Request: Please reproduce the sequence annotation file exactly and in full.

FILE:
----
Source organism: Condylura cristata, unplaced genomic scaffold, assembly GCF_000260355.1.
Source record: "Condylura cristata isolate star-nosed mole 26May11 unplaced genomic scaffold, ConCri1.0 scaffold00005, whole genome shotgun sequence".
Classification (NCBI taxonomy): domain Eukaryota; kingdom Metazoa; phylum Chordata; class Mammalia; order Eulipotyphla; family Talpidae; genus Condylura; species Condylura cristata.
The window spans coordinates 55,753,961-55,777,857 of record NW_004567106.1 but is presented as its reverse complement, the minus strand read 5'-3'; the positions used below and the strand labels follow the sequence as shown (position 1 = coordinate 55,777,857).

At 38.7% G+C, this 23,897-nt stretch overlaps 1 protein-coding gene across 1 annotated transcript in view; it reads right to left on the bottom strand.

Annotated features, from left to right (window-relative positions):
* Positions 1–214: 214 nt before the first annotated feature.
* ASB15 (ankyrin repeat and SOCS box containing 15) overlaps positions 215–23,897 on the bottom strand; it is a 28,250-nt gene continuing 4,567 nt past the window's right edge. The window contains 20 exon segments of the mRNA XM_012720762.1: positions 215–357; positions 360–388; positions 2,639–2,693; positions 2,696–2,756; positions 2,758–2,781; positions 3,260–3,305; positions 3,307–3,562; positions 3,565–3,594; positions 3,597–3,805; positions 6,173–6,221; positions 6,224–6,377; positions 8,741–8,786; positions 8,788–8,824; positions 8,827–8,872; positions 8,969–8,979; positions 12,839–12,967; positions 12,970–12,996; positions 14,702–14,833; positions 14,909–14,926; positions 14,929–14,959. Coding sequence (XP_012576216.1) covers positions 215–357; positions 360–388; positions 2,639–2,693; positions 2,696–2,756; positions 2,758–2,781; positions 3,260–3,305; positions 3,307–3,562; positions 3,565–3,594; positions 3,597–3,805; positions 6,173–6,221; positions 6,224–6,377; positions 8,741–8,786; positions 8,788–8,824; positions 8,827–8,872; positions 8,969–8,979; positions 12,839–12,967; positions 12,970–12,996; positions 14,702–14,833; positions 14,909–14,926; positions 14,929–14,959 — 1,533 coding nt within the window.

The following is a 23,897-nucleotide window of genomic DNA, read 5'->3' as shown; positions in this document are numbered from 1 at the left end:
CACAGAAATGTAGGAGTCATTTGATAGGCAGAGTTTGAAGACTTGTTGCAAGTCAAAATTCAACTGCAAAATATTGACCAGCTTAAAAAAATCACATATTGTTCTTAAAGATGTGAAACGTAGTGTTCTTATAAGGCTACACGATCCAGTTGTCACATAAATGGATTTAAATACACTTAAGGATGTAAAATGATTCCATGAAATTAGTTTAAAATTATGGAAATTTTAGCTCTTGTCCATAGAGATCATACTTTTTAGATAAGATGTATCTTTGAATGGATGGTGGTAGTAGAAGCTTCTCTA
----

Source organism: Condylura cristata, unplaced genomic scaffold, assembly GCF_000260355.1.
Source record: "Condylura cristata isolate star-nosed mole 26May11 unplaced genomic scaffold, ConCri1.0 scaffold00005, whole genome shotgun sequence".
Classification (NCBI taxonomy): domain Eukaryota; kingdom Metazoa; phylum Chordata; class Mammalia; order Eulipotyphla; family Talpidae; genus Condylura; species Condylura cristata.
The window spans coordinates 55,753,961-55,777,857 of record NW_004567106.1 but is presented as its reverse complement, the minus strand read 5'-3'; the positions used below and the strand labels follow the sequence as shown (position 1 = coordinate 55,777,857).

At 38.7% G+C, this 23,897-nt stretch overlaps 1 protein-coding gene across 1 annotated transcript in view; it reads right to left on the bottom strand.

Annotated features, from left to right (window-relative positions):
* Positions 1–214: 214 nt before the first annotated feature.
* ASB15 (ankyrin repeat and SOCS box containing 15) overlaps positions 215–23,897 on the bottom strand; it is a 28,250-nt gene continuing 4,567 nt past the window's right edge. The window contains 20 exon segments of the mRNA XM_012720762.1: positions 215–357; positions 360–388; positions 2,639–2,693; positions 2,696–2,756; positions 2,758–2,781; positions 3,260–3,305; positions 3,307–3,562; positions 3,565–3,594; positions 3,597–3,805; positions 6,173–6,221; positions 6,224–6,377; positions 8,741–8,786; positions 8,788–8,824; positions 8,827–8,872; positions 8,969–8,979; positions 12,839–12,967; positions 12,970–12,996; positions 14,702–14,833; positions 14,909–14,926; positions 14,929–14,959. Coding sequence (XP_012576216.1) covers positions 215–357; positions 360–388; positions 2,639–2,693; positions 2,696–2,756; positions 2,758–2,781; positions 3,260–3,305; positions 3,307–3,562; positions 3,565–3,594; positions 3,597–3,805; positions 6,173–6,221; positions 6,224–6,377; positions 8,741–8,786; positions 8,788–8,824; positions 8,827–8,872; positions 8,969–8,979; positions 12,839–12,967; positions 12,970–12,996; positions 14,702–14,833; positions 14,909–14,926; positions 14,929–14,959 — 1,533 coding nt within the window.

The following is a 23,897-nucleotide window of genomic DNA, read 5'->3' as shown; positions in this document are numbered from 1 at the left end:
CACAGAAATGTAGGAGTCATTTGATAGGCAGAGTTTGAAGACTTGTTGCAAGTCAAAATTCAACTGCAAAATATTGACCAGCTTAAAAAAATCACATATTGTTCTTAAAGATGTGAAACGTAGTGTTCTTATAAGGCTACACGATCCAGTTGTCACATAAATGGATTTAAATACACTTAAGGATGTAAAATGATTCCATGAAATTAGTTTAAAATTATGGAAATTTTAGCTCTTGTCCATAGAGATCATACTTTTTAGATAAGATGTATCTTTGAATGGATGGTGGTAGTAGAAGCTTCTCTA